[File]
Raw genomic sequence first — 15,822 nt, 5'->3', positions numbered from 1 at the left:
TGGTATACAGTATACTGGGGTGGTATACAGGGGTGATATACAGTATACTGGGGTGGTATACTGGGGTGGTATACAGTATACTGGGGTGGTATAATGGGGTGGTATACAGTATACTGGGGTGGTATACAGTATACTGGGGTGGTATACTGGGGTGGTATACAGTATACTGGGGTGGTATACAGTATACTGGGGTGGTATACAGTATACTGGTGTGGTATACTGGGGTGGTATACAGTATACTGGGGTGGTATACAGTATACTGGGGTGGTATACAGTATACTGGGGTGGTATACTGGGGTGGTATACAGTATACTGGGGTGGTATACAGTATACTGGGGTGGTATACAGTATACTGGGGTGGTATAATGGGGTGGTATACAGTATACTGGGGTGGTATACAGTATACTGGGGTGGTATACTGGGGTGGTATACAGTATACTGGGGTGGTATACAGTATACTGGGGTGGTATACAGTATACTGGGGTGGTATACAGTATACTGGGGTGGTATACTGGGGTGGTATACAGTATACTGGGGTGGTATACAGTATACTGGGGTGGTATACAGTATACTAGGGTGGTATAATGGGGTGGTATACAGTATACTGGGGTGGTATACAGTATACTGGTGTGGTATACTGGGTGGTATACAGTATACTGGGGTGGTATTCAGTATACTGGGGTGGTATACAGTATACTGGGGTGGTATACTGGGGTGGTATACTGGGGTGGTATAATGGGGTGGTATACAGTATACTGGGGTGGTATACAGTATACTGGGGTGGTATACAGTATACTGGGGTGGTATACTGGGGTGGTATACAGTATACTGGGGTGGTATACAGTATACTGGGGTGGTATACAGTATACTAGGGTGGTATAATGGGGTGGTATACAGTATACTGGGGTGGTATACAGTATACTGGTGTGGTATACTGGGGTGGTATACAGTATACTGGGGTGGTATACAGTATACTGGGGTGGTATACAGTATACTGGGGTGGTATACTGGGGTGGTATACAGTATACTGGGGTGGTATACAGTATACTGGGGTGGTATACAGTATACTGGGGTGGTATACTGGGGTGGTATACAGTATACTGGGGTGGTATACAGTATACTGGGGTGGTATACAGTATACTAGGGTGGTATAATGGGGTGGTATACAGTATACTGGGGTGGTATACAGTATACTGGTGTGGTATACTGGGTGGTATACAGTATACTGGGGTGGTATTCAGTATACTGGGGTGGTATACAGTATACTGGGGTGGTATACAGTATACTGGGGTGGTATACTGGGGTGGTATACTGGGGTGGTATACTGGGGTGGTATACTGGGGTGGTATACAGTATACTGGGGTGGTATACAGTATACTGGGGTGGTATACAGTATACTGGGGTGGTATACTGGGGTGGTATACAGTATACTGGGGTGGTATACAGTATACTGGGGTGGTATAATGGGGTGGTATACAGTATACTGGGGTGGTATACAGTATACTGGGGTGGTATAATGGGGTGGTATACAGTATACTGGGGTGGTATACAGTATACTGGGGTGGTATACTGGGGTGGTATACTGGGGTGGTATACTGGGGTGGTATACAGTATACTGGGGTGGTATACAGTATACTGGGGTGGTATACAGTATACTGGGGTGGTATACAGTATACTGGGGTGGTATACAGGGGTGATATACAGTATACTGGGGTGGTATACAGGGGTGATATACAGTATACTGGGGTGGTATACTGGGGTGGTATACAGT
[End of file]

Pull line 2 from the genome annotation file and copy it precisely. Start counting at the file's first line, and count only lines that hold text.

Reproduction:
TGGTATACAGTATACTGGGGTGGTATACAGGGGTGATATACAGTATACTGGGGTGGTATACTGGGGTGGTATACAGTATACTGGGGTGGTATAATGGGGTGGTATACAGTATACTGGGGTGGTATACAGTATACTGGGGTGGTATACTGGGGTGGTATACAGTATACTGGGGTGGTATACAGTATACTGGGGTGGTATACAGTATACTGGTGTGGTATACTGGGGTGGTATACAGTATACTGGGGTGGTATACAGTATACTGGGGTGGTATACAGTATACTGGGGTGGTATACTGGGGTGGTATACAGTATACTGGGGTGGTATACAGTATACTGGGGTGGTATACAGTATACTGGGGTGGTATAATGGGGTGGTATACAGTATACTGGGGTGGTATACAGTATACTGGGGTGGTATACTGGGGTGGTATACAGTATACTGGGGTGGTATACAGTATACTGGGGTGGTATACAGTATACTGGGGTGGTATACAGTATACTGGGGTGGTATACTGGGGTGGTATACAGTATACTGGGGTGGTATACAGTATACTGGGGTGGTATACAGTATACTAGGGTGGTATAATGGGGTGGTATACAGTATACTGGGGTGGTATACAGTATACTGGTGTGGTATACTGGGTGGTATACAGTATACTGGGGTGGTATTCAGTATACTGGGGTGGTATACAGTATACTGGGGTGGTATACTGGGGTGGTATACTGGGGTGGTATAATGGGGTGGTATACAGTATACTGGGGTGGTATACAGTATACTGGGGTGGTATACAGTATACTGGGGTGGTATACTGGGGTGGTATACAGTATACTGGGGTGGTATACAGTATACTGGGGTGGTATACAGTATACTAGGGTGGTATAATGGGGTGGTATACAGTATACTGGGGTGGTATACAGTATACTGGTGTGGTATACTGGGGTGGTATACAGTATACTGGGGTGGTATACAGTATACTGGGGTGGTATACAGTATACTGGGGTGGTATACTGGGGTGGTATACAGTATACTGGGGTGGTATACAGTATACTGGGGTGGTATACAGTATACTGGGGTGGTATACTGGGGTGGTATACAGTATACTGGGGTGGTATACAGTATACTGGGGTGGTATACAGTATACTAGGGTGGTATAATGGGGTGGTATACAGTATACTGGGGTGGTATACAGTATACTGGTGTGGTATACTGGGTGGTATACAGTATACTGGGGTGGTATTCAGTATACTGGGGTGGTATACAGTATACTGGGGTGGTATACAGTATACTGGGGTGGTATACTGGGGTGGTATACTGGGGTGGTATACTGGGGTGGTATACTGGGGTGGTATACAGTATACTGGGGTGGTATACAGTATACTGGGGTGGTATACAGTATACTGGGGTGGTATACTGGGGTGGTATACAGTATACTGGGGTGGTATACAGTATACTGGGGTGGTATAATGGGGTGGTATACAGTATACTGGGGTGGTATACAGTATACTGGGGTGGTATAATGGGGTGGTATACAGTATACTGGGGTGGTATACAGTATACTGGGGTGGTATACTGGGGTGGTATACTGGGGTGGTATACTGGGGTGGTATACAGTATACTGGGGTGGTATACAGTATACTGGGGTGGTATACAGTATACTGGGGTGGTATACAGTATACTGGGGTGGTATACAGGGGTGATATACAGTATACTGGGGTGGTATACAGGGGTGATATACAGTATACTGGGGTGGTATACTGGGGTGGTATACAGT